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  • 1.
    Bae, Juhee
    et al.
    Högskolan i Skövde, Institutionen för informationsteknologi.
    Falkman, Göran
    Högskolan i Skövde, Institutionen för informationsteknologi.
    Helldin, Tove
    Högskolan i Skövde, Institutionen för informationsteknologi.
    Riveiro, Maria
    Högskolan i Skövde, Institutionen för informationsteknologi.
    Visual Data Analysis2019In: Data science in Practice / [ed] A. Said, & V. Torra, Springer, 2019, p. 133-155Chapter in book (Refereed)
    Abstract [en]

    Data Science offers a set of powerful approaches for making new discoveries from large and complex data sets. It combines aspects of mathematics, statistics, machine learning, etc. to turn vast amounts of data into new insights and knowledge. However, the sole use of automatic data science techniques for large amounts of complex data limits the human user’s possibilities in the discovery process, since the user is estranged from the process of data exploration. This chapter describes the importance of Information Visualization (InfoVis) and visual analytics (VA) within data science and how interactive visualization can be used to support analysis and decision-making, empowering and complementing data science methods. Moreover, we review perceptual and cognitive aspects, together with design and evaluation methodologies for InfoVis and VA.

  • 2.
    Bae, Juhee
    et al.
    Högskolan i Skövde, Institutionen för informationsteknologi.
    Helldin, Tove
    Högskolan i Skövde, Institutionen för informationsteknologi.
    Riveiro, Maria
    Högskolan i Skövde, Institutionen för informationsteknologi.
    Identifying Root Cause and Derived Effects in Causal Relationships2017In: Human Interface and the Management of Information: Information, Knowledge and Interaction Design: 19th International Conference, HCI International 2017, Vancouver, BC, Canada, July 9–14, 2017, Proceedings, Part I / [ed] Sakae Yamamoto, Springer , 2017, p. 22-34Conference paper (Refereed)
    Abstract [en]

    This paper focuses on identifying factors that influence the process of finding a root cause and a derived effect in causal node-link graphs with associated strength and significance depictions. We discuss in detail the factors that seem to be involved in identifying a global cause and effect based on the analysis of the results of an online user study with 44 participants, who used both sequential and non-sequential graph layouts. In summary, the results show that participants show geodesic-path tendencies when selecting causes and derived effects, and that context matters, i.e., participant’s own beliefs, experiences and knowledge might influence graph interpretation.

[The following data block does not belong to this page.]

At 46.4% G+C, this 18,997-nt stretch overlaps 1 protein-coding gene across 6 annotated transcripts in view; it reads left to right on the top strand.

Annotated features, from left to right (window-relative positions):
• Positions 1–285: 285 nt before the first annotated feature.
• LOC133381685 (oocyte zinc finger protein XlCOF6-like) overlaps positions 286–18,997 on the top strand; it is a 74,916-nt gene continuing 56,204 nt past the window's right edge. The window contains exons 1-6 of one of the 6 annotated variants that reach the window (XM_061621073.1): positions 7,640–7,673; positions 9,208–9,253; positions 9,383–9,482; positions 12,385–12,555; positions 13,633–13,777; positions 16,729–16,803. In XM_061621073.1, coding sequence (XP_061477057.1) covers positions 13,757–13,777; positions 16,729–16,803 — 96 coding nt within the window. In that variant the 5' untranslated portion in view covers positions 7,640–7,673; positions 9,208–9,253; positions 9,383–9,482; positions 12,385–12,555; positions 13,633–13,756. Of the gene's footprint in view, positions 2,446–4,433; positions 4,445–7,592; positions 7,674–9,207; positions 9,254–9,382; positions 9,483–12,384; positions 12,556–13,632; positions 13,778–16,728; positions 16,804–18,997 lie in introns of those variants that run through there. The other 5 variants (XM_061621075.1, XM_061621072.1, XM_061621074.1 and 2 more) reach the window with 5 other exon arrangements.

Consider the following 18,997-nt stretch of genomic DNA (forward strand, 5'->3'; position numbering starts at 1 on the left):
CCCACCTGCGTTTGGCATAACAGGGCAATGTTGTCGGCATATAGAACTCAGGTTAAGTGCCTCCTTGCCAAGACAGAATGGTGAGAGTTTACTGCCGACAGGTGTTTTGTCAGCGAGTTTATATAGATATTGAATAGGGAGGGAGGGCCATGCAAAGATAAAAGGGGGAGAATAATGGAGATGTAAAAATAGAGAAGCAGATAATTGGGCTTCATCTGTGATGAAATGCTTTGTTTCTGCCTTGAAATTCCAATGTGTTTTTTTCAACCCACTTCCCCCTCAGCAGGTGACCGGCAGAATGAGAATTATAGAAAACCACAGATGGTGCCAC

• 3.
    Bae, Juhee
    et al.
    Högskolan i Skövde, Institutionen för informationsteknologi.
    Helldin, Tove
    Högskolan i Skövde, Institutionen för informationsteknologi.
    Riveiro, Maria
    Högskolan i Skövde, Institutionen för informationsteknologi.
    Understanding Indirect Causal Relationships in Node-Link Graphs2017In: Computer graphics forum (Print), ISSN 0167-7055, E-ISSN 1467-8659, Vol. 36, no 3, p. 411-421Article in journal (Refereed)
    Abstract [en]

    To find correlations and cause and effect relationships in multivariate data sets is central in many data analysis problems. A common way of representing causal relations among variables is to use node-link diagrams, where nodes depict variables and edges show relationships between them. When performing a causal analysis, analysts may be biased by the position of collected evidences, especially when they are at the top of a list. This is of crucial importance since finding a root cause or a derived effect, and searching for causal chains of inferences are essential analytic tasks when investigating causal relationships. In this paper, we examine whether sequential ordering influences understanding of indirect causal relationships and whether it improves readability of multi-attribute causal diagrams. Moreover, we see how people reason to identify a root cause or a derived effect. The results of our design study show that sequential ordering does not play a crucial role when analyzing causal relationships, but many connections from/to a variable and higher strength/certainty values may influence the process of finding a root cause and a derived effect.